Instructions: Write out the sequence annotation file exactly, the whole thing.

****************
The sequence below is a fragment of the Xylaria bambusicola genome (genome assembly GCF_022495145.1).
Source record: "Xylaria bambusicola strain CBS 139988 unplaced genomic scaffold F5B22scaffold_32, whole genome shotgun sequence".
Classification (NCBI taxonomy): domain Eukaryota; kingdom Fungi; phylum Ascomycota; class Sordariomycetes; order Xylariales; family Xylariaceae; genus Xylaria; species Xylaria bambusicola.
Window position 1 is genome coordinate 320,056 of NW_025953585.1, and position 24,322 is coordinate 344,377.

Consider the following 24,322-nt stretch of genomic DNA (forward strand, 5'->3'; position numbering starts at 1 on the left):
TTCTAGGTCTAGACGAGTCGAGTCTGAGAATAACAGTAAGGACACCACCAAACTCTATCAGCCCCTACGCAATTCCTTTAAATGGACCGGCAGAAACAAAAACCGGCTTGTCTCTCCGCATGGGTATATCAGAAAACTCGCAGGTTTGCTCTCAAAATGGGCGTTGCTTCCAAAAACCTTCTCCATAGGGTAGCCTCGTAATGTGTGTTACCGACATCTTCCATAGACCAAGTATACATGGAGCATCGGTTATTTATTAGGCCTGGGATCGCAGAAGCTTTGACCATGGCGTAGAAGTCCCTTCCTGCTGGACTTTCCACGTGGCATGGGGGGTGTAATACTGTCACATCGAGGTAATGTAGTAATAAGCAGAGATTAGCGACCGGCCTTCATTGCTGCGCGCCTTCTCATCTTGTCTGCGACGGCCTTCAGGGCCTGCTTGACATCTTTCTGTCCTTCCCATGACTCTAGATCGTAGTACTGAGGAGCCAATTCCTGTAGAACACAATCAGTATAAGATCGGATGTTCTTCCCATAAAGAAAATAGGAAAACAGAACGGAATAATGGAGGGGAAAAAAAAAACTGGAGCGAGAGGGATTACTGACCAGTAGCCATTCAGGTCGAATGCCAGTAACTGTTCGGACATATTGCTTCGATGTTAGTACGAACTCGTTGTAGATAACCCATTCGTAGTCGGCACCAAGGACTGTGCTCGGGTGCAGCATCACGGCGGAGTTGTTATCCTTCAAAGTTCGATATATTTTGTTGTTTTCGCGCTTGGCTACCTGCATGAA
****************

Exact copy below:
The sequence below is a fragment of the Xylaria bambusicola genome (genome assembly GCF_022495145.1).
Source record: "Xylaria bambusicola strain CBS 139988 unplaced genomic scaffold F5B22scaffold_32, whole genome shotgun sequence".
Classification (NCBI taxonomy): domain Eukaryota; kingdom Fungi; phylum Ascomycota; class Sordariomycetes; order Xylariales; family Xylariaceae; genus Xylaria; species Xylaria bambusicola.
Window position 1 is genome coordinate 320,056 of NW_025953585.1, and position 24,322 is coordinate 344,377.

Consider the following 24,322-nt stretch of genomic DNA (forward strand, 5'->3'; position numbering starts at 1 on the left):
TTCTAGGTCTAGACGAGTCGAGTCTGAGAATAACAGTAAGGACACCACCAAACTCTATCAGCCCCTACGCAATTCCTTTAAATGGACCGGCAGAAACAAAAACCGGCTTGTCTCTCCGCATGGGTATATCAGAAAACTCGCAGGTTTGCTCTCAAAATGGGCGTTGCTTCCAAAAACCTTCTCCATAGGGTAGCCTCGTAATGTGTGTTACCGACATCTTCCATAGACCAAGTATACATGGAGCATCGGTTATTTATTAGGCCTGGGATCGCAGAAGCTTTGACCATGGCGTAGAAGTCCCTTCCTGCTGGACTTTCCACGTGGCATGGGGGGTGTAATACTGTCACATCGAGGTAATGTAGTAATAAGCAGAGATTAGCGACCGGCCTTCATTGCTGCGCGCCTTCTCATCTTGTCTGCGACGGCCTTCAGGGCCTGCTTGACATCTTTCTGTCCTTCCCATGACTCTAGATCGTAGTACTGAGGAGCCAATTCCTGTAGAACACAATCAGTATAAGATCGGATGTTCTTCCCATAAAGAAAATAGGAAAACAGAACGGAATAATGGAGGGGAAAAAAAAAACTGGAGCGAGAGGGATTACTGACCAGTAGCCATTCAGGTCGAATGCCAGTAACTGTTCGGACATATTGCTTCGATGTTAGTACGAACTCGTTGTAGATAACCCATTCGTAGTCGGCACCAAGGACTGTGCTCGGGTGCAGCATCACGGCGGAGTTGTTATCCTTCAAAGTTCGATATATTTTGTTGTTTTCGCGCTTGGCTACCTGCATGAA